Like most people, I was horrified by the devastation of the recent Gaza war. But I cannot say I was surprised. I have been closely engaged with the Israeli-Palestinian conflict, on both sides, for nigh on fifty years and feel a strong affinity towards both peoples. If I have learned anything, it is that peace is dependent on the imperatives of mutual acceptance and equality. As long as either of these fiercely proud peoples dominates the other, there will be conflict.
In a Jewish Quarterly article in the summer of 1977, following Likud’s first election victory in Israel, I proffered the following thought: “Once the remaining hope of Palestinian self-rule is finally extinguished, the West Bank is likely to embark on a permanent rebellion – mostly simmering and periodically erupting … When the fire starts to ignite, next month or next year, let no-one register astonishment ...”.
It took another ten years for the first intifada in the West Bank and Gaza to erupt (to the astonishment of myopic Israeli policy makers). Further eruptions have periodically marked the landscape ever since and doubtless will continue to do so until both peoples are finally free to exercise their self-determination in neighbouring, interlinked, states.
Occupation brutalizes the occupier as well as the occupied. It breeds enmity and produces other deleterious effects. Hamas, founded in 1987, is a product of the occupation. Like Israel, it stands accused of war crimes, but were it to be eradicated, something else—possibly a lot worse—would take its place.
For over 47 years, vibrantly democratic Israel has ruled most undemocratically—by military fiat—over millions of people. This and the intensive bombardment by a technologically advanced state of an impoverished, entrapped people would never be tolerated by the custodians of Jewish values if they were perpetrated by any other country. Israel’s misguided policies have been very damaging. Apart from the death and destruction delivered on Gaza, they have generated new waves of hatred against the Jewish state and global calls for its isolation. They have fanned anti-Jewish sentiment in other countries and fostered deep divisions within the Jewish world.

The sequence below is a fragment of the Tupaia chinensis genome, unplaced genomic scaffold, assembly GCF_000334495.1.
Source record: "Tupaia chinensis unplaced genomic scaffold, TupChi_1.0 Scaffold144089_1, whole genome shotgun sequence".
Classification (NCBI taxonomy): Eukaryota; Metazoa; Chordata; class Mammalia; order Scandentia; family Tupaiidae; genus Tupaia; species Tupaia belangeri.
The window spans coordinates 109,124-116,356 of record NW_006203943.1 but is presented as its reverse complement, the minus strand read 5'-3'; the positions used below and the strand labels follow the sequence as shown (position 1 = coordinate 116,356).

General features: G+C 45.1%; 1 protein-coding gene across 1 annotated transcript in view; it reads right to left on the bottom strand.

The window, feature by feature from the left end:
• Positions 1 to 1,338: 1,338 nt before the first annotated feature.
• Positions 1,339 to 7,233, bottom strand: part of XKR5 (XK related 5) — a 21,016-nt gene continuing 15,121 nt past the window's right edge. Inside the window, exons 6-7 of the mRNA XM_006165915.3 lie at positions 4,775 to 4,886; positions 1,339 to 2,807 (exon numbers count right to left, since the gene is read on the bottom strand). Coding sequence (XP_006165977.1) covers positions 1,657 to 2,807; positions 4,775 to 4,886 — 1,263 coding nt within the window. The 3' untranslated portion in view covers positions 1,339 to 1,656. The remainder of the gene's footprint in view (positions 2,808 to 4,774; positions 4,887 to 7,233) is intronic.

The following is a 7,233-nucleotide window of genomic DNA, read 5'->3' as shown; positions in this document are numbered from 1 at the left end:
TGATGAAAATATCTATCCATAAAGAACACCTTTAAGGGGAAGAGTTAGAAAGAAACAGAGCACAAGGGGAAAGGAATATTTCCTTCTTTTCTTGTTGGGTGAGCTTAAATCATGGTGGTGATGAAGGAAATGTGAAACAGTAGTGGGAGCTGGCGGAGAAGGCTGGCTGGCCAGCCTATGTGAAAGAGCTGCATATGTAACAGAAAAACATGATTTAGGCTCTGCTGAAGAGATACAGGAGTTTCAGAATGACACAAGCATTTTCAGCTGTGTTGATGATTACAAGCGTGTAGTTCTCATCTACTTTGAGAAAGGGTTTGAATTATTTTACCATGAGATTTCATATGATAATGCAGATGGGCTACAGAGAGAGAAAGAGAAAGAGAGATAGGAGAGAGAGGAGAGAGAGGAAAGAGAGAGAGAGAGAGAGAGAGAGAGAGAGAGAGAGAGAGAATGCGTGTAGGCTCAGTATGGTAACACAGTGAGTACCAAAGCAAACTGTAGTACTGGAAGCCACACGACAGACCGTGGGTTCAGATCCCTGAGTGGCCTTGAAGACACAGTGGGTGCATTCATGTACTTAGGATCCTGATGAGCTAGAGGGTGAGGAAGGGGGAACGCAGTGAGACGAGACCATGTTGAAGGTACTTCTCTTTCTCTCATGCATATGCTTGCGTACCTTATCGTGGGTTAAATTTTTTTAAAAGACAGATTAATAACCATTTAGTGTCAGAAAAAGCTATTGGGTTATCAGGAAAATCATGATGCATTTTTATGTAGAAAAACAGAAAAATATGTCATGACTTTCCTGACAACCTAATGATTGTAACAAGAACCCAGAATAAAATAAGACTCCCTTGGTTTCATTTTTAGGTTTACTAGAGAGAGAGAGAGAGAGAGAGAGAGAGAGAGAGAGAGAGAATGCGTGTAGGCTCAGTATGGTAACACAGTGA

If the Israeli government is not prepared, of its own volition, to end its blockade of Gaza and suffocation of the West Bank, the international community would be entitled to challenge it to decide definitively by a firm date whether its rule over the Palestinians is or is not an occupation. Until now, it has argued both sides of the case, enabling it to cherry-pick the Geneva Convention. If it is an occupation, its—supposedly provisional—custodianship should be brought to a swift end. If it not an occupation, there is no justification for denying equal rights to everyone who is subject to Israeli rule. After nearly half a century, it is surely past time to end the ambiguity before it really is too late for a genuine two-state deal and to halt Israel’s suicidal slide towards a home-grown version of apartheid.
This article was originally published in the Autumn/Winter edition of the Jewish Quarterly, as one of 16 short reflective pieces on the Gaza war.
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